The sheriff's office took to social media to warn sex offenders that LEOs will be checking IDs at each shelter door.
The sheriff's office said it will be checking IDs at every shelter.
Judd said the motivation behind the policy is to keep those gathered in the shelters safe.
'We hope it actually leads to more people turning themselves in, ' the spokeswoman, Carrie Horstman, told the paper. "You should turn yourself in and be safe in our jail rather than risk your life waiting out a storm".
A Florida sheriff is defending a controversial warning issued ahead of Hurricane Irma's arrival.
The second tweet received over one thousand replies, many of which were critical of the Sheriff' Grady Judd's pronouncement. The Category 5 storm with near record-breaking wind speeds in excess of 180 miles per hour is expected to hit Florida this weekend, but its precise track is still being determined, according to the Washington Post. He also stated sheriff's deputies would escort anyone with a warrant to the Polk County Jail.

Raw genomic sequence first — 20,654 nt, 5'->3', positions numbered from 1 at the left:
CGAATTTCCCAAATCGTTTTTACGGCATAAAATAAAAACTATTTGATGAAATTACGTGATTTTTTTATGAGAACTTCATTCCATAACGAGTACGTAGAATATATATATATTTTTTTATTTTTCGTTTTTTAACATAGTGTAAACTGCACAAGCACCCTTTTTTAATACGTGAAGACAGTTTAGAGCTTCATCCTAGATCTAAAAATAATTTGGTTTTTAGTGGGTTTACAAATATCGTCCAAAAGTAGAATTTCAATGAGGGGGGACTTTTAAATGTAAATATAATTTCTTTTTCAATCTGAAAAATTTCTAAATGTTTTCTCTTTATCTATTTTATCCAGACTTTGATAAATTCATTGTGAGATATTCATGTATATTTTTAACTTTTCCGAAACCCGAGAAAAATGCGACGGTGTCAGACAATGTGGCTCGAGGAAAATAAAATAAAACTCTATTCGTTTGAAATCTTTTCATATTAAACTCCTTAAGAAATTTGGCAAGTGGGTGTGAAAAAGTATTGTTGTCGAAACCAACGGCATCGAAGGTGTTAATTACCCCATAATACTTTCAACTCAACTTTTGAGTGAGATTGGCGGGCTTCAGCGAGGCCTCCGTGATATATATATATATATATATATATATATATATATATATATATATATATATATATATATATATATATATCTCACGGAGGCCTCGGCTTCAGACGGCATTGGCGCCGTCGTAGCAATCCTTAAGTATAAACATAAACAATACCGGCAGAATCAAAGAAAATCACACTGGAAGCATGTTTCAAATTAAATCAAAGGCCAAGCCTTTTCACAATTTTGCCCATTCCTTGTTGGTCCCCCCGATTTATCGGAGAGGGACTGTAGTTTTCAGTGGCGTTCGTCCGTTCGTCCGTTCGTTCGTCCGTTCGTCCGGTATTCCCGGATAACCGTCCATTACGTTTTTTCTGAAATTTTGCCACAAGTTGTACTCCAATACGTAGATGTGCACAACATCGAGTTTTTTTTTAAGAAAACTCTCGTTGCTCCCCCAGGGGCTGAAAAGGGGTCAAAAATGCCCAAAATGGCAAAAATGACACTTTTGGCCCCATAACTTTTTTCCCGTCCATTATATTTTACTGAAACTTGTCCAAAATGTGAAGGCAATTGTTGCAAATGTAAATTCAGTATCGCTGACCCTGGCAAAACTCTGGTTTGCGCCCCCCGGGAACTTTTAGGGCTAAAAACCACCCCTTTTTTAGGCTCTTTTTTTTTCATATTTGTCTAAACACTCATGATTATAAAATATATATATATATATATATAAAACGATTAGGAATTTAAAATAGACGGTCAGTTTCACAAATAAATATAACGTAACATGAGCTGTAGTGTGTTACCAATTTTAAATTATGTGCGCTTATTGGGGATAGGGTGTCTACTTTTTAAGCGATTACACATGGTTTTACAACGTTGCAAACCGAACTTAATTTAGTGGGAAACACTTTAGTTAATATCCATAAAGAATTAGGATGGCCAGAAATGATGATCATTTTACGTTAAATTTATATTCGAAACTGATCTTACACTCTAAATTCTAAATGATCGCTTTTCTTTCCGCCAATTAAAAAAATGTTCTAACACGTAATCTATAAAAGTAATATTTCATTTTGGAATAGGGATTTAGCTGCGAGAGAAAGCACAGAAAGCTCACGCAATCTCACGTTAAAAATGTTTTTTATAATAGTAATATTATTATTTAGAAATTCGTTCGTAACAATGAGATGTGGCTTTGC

Polk County, between Orlando and Tampa, is home to about 600,000 people. Or, say, undocumented immigrants, of whom there are 450,000 living just in South Florida.
It was only weeks ago that another hurricane - this one bound for Texas - stoked fears about who would be allowed into emergency shelters. As does whether or not there'll be a Polk County left when Irma is done with it.
"If somebody could possibly injure my child and I was in a shelter, I wouldn't want them around my kid", she said.